Homosexuality was accepted by Hindu gods. So what is your problem?

Our traditions entrench the belief that anything that gives pleasure to the body is lousy and lustful and should be treated as a crime.

 |  3-minute read |   12-01-2018
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The debate over Section 377 has thrown up many crucial questions before us. Do gods have anything to do with our sexual orientation? Does the human urge to find sexual pleasure disturb the "order of nature"? Is there any link between human pleasure and religion?

The need to understand the real meaning of life draws us to faith and devotional activities. Interestingly, the same need prompts us to seek pleasure in life.

So why are the two things seen in contrast then?

Hindu mythology is full of stories of deities changing gender to appeal to the other sex. There are also tales of devtas taking androgynous forms at different points for one reason or the other. Lord Vishnu becoming Mohini and Lord Shiva Ardhnarishvar are among some of the examples. However, each such incident in mythology has had one "morally correct" explanation or the other. Hindu mythology has several stories where sexual acts have been performed purely for a sacred purpose or have been ironically non-sensual.


While people of all religious hues have spoken against allowing gay sex, they have never clarified if sacred texts disallow loving people from the opposite gender.

The British law making homosexuality a criminal offence is as archaic and unjustified as apartheid. In keeping with the tradition, the Indian society follows a trend which makes social norms against certain acts that are deemed immoral as law. This entrenches the belief that anything that gives pleasure to the body is lousy and lustful and should be treated as a crime. This allows the moral police to deem it fit to regulate people's personal choices. This brigade of moral police draws its legitimacy from the half-baked understanding of religion.

Instances of homosexuality and eunuchs find mention in Hindu mythology. However, they were seen as outcastes and these myths took the form of norms and traditions.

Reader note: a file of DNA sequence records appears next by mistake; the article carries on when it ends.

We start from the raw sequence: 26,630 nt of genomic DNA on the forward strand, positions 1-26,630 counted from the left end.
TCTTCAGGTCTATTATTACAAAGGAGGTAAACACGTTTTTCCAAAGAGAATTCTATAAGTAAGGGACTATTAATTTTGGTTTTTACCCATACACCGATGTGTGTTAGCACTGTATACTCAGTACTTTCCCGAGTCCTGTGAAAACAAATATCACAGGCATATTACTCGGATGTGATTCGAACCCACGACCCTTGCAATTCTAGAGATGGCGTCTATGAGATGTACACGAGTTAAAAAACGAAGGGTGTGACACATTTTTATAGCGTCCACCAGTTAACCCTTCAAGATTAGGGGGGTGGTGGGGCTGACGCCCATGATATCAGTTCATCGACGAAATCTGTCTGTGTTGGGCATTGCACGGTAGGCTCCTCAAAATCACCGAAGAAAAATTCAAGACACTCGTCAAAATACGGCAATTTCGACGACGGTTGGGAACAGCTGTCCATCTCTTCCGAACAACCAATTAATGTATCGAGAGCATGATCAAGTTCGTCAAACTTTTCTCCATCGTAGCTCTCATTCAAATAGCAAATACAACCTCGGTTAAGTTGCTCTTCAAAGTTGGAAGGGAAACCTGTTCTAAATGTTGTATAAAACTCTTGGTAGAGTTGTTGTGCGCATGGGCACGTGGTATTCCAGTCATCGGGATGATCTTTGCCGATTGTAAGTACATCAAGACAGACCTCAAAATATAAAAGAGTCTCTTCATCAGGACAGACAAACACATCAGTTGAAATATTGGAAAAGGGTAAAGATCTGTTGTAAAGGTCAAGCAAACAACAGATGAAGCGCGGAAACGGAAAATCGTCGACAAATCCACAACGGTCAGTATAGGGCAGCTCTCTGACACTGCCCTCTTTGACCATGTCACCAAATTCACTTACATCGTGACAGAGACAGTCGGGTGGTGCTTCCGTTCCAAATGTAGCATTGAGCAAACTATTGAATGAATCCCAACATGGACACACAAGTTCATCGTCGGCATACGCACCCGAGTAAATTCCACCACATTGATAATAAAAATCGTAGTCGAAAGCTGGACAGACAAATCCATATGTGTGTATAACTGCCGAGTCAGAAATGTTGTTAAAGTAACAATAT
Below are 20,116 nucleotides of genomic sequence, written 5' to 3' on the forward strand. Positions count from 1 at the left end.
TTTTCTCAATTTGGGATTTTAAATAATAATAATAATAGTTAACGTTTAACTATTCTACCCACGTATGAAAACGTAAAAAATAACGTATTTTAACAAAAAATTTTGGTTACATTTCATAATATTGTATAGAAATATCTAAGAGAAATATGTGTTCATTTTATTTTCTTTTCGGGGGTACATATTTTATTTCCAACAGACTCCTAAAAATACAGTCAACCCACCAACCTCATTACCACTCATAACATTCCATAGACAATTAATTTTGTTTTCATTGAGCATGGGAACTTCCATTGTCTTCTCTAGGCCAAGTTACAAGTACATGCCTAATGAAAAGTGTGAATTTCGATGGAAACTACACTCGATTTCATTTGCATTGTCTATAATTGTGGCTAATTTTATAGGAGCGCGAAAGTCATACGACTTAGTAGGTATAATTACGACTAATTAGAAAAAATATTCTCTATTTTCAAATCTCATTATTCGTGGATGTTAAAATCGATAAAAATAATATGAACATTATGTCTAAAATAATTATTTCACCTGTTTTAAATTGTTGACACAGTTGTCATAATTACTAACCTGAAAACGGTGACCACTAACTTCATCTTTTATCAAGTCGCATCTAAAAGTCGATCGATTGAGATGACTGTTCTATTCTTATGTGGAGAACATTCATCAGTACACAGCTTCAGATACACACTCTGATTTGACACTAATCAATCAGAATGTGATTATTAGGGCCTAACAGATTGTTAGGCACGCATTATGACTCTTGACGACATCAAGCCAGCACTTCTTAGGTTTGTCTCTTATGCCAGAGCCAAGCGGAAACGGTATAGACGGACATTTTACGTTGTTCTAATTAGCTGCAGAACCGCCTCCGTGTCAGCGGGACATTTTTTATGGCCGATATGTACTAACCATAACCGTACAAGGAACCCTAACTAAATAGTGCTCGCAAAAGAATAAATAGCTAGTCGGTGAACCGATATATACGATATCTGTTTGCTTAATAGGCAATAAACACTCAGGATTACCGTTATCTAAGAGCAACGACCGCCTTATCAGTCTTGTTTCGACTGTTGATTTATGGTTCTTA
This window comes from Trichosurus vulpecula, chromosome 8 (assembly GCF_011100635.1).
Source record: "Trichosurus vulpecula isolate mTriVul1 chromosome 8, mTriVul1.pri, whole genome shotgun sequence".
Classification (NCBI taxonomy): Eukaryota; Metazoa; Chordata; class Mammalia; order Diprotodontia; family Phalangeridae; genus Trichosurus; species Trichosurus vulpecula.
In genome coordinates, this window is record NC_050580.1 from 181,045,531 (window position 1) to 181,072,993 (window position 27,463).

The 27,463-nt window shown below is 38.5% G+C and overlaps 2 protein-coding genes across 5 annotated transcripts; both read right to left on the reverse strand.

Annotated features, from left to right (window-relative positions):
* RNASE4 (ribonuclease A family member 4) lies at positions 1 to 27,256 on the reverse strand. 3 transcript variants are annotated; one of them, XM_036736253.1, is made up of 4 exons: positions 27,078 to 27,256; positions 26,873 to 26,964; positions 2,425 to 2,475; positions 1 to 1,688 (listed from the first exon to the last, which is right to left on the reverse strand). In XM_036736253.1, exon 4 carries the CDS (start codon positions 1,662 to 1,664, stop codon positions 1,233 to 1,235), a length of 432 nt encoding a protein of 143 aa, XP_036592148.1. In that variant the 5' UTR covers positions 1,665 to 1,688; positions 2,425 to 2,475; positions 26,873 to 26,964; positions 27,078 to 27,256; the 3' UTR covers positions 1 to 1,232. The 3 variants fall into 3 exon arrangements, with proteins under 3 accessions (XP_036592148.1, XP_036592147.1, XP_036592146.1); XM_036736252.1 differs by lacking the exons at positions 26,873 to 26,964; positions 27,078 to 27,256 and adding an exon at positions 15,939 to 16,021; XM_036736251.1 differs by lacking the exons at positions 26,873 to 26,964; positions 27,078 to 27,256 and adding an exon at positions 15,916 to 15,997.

From Shikhandi to Shiva, many instances highlight gender blending and the significance of it. Kamdeva shoots arrows to arouse love in people and Kamasutra teaches sex poses. Ramayana says that when Hanuman entered Lanka to rescue Sita, he saw female demons locked in passionate kisses. Lord Ayyappa is believed to be the son of Shiva and Mohini - the female avatar of Vishnu.

It is therefore important that personal choices are given recognition in the land of social ethos.

Manusmriti, however, clearly spells out punishment for homosexual women. Lesbian sex between girls had a fine of 200 pennies, but for mature women the punishment included tonsuring and chopping of fingers. Men involved in gay sex could, however, get away with a lighter punishment such as avowing to not repeat the offence.

Despite examples of homosexuality in ancient India, people have continued to see it as moral corruption.

Hope came in 2009 when the Delhi High Court ruled that gay sex was not a crime. But in 2013, the Supreme Court overturned that decision.

In 2018, there is hope again. The Supreme Court has set a constitutional bench to look into the law criminalising gay sex, saying, "societal morality changes with time".

Both society and religion change with time. They are shaped by the political and economical changes around us. The same is happening with the legalising homosexuality. Hope the debate around it is centered around being a discussion on personal choices.

Also read: Student leader Shehla Rashid on why India needs more women leaders


Bhavya Srivastava Bhavya Srivastava @mebhavya

The author is a former TV journalist and member - International Association of Religion Journalists.

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